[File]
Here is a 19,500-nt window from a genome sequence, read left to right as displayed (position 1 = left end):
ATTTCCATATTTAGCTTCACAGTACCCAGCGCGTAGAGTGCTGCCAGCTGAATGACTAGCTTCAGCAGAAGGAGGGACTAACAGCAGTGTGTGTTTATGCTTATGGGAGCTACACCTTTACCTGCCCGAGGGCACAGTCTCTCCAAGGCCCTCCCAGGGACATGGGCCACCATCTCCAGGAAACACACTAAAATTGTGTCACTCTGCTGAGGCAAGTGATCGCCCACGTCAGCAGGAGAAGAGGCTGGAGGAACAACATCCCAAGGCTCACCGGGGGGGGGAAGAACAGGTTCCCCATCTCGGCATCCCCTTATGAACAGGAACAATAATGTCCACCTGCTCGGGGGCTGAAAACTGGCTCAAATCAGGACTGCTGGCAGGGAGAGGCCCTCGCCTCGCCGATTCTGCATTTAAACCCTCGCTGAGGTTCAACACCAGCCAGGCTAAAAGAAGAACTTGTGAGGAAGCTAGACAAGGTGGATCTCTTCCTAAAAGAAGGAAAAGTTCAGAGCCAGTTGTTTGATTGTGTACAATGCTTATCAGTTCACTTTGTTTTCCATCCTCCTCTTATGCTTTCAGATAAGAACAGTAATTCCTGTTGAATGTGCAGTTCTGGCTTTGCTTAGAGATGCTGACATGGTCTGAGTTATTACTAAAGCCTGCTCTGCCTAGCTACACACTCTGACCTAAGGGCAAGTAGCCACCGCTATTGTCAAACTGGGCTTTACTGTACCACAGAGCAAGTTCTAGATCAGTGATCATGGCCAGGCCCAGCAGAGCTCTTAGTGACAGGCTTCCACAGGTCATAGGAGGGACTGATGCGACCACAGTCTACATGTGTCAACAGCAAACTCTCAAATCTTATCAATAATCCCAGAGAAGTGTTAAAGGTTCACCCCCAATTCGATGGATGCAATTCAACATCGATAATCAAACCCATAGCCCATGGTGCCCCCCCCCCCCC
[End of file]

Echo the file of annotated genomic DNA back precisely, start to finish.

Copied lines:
Here is a 19,500-nt window from a genome sequence, read left to right as displayed (position 1 = left end):
ATTTCCATATTTAGCTTCACAGTACCCAGCGCGTAGAGTGCTGCCAGCTGAATGACTAGCTTCAGCAGAAGGAGGGACTAACAGCAGTGTGTGTTTATGCTTATGGGAGCTACACCTTTACCTGCCCGAGGGCACAGTCTCTCCAAGGCCCTCCCAGGGACATGGGCCACCATCTCCAGGAAACACACTAAAATTGTGTCACTCTGCTGAGGCAAGTGATCGCCCACGTCAGCAGGAGAAGAGGCTGGAGGAACAACATCCCAAGGCTCACCGGGGGGGGGAAGAACAGGTTCCCCATCTCGGCATCCCCTTATGAACAGGAACAATAATGTCCACCTGCTCGGGGGCTGAAAACTGGCTCAAATCAGGACTGCTGGCAGGGAGAGGCCCTCGCCTCGCCGATTCTGCATTTAAACCCTCGCTGAGGTTCAACACCAGCCAGGCTAAAAGAAGAACTTGTGAGGAAGCTAGACAAGGTGGATCTCTTCCTAAAAGAAGGAAAAGTTCAGAGCCAGTTGTTTGATTGTGTACAATGCTTATCAGTTCACTTTGTTTTCCATCCTCCTCTTATGCTTTCAGATAAGAACAGTAATTCCTGTTGAATGTGCAGTTCTGGCTTTGCTTAGAGATGCTGACATGGTCTGAGTTATTACTAAAGCCTGCTCTGCCTAGCTACACACTCTGACCTAAGGGCAAGTAGCCACCGCTATTGTCAAACTGGGCTTTACTGTACCACAGAGCAAGTTCTAGATCAGTGATCATGGCCAGGCCCAGCAGAGCTCTTAGTGACAGGCTTCCACAGGTCATAGGAGGGACTGATGCGACCACAGTCTACATGTGTCAACAGCAAACTCTCAAATCTTATCAATAATCCCAGAGAAGTGTTAAAGGTTCACCCCCAATTCGATGGATGCAATTCAACATCGATAATCAAACCCATAGCCCATGGTGCCCCCCCCCCCCC